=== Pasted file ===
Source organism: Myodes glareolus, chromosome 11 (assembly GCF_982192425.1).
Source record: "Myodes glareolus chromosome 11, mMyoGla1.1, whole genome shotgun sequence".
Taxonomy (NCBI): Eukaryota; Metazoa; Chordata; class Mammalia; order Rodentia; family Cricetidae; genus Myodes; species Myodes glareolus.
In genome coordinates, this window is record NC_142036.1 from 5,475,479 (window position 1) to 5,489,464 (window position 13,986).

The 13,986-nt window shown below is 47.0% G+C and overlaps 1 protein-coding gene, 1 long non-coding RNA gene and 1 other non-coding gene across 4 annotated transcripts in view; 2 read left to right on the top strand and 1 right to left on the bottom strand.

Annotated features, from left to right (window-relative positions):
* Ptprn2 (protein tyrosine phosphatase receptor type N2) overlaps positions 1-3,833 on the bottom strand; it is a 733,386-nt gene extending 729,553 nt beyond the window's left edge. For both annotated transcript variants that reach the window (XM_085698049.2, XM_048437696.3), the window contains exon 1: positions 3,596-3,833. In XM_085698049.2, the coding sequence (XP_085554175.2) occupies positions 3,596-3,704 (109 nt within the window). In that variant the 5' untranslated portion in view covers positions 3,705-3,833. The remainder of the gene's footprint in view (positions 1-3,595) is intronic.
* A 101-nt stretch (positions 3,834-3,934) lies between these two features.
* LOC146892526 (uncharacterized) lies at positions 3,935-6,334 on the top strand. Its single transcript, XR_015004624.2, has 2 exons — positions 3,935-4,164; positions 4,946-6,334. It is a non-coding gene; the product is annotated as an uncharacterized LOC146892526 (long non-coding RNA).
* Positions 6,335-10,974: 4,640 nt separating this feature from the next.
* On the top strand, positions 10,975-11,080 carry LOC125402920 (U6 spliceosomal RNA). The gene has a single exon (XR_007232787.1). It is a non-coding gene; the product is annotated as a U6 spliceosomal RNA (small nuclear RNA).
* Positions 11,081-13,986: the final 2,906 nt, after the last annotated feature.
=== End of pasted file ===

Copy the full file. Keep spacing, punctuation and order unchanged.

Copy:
Source organism: Myodes glareolus, chromosome 11 (assembly GCF_982192425.1).
Source record: "Myodes glareolus chromosome 11, mMyoGla1.1, whole genome shotgun sequence".
Taxonomy (NCBI): Eukaryota; Metazoa; Chordata; class Mammalia; order Rodentia; family Cricetidae; genus Myodes; species Myodes glareolus.
In genome coordinates, this window is record NC_142036.1 from 5,475,479 (window position 1) to 5,489,464 (window position 13,986).

The 13,986-nt window shown below is 47.0% G+C and overlaps 1 protein-coding gene, 1 long non-coding RNA gene and 1 other non-coding gene across 4 annotated transcripts in view; 2 read left to right on the top strand and 1 right to left on the bottom strand.

Annotated features, from left to right (window-relative positions):
* Ptprn2 (protein tyrosine phosphatase receptor type N2) overlaps positions 1-3,833 on the bottom strand; it is a 733,386-nt gene extending 729,553 nt beyond the window's left edge. For both annotated transcript variants that reach the window (XM_085698049.2, XM_048437696.3), the window contains exon 1: positions 3,596-3,833. In XM_085698049.2, the coding sequence (XP_085554175.2) occupies positions 3,596-3,704 (109 nt within the window). In that variant the 5' untranslated portion in view covers positions 3,705-3,833. The remainder of the gene's footprint in view (positions 1-3,595) is intronic.
* A 101-nt stretch (positions 3,834-3,934) lies between these two features.
* LOC146892526 (uncharacterized) lies at positions 3,935-6,334 on the top strand. Its single transcript, XR_015004624.2, has 2 exons — positions 3,935-4,164; positions 4,946-6,334. It is a non-coding gene; the product is annotated as an uncharacterized LOC146892526 (long non-coding RNA).
* Positions 6,335-10,974: 4,640 nt separating this feature from the next.
* On the top strand, positions 10,975-11,080 carry LOC125402920 (U6 spliceosomal RNA). The gene has a single exon (XR_007232787.1). It is a non-coding gene; the product is annotated as a U6 spliceosomal RNA (small nuclear RNA).
* Positions 11,081-13,986: the final 2,906 nt, after the last annotated feature.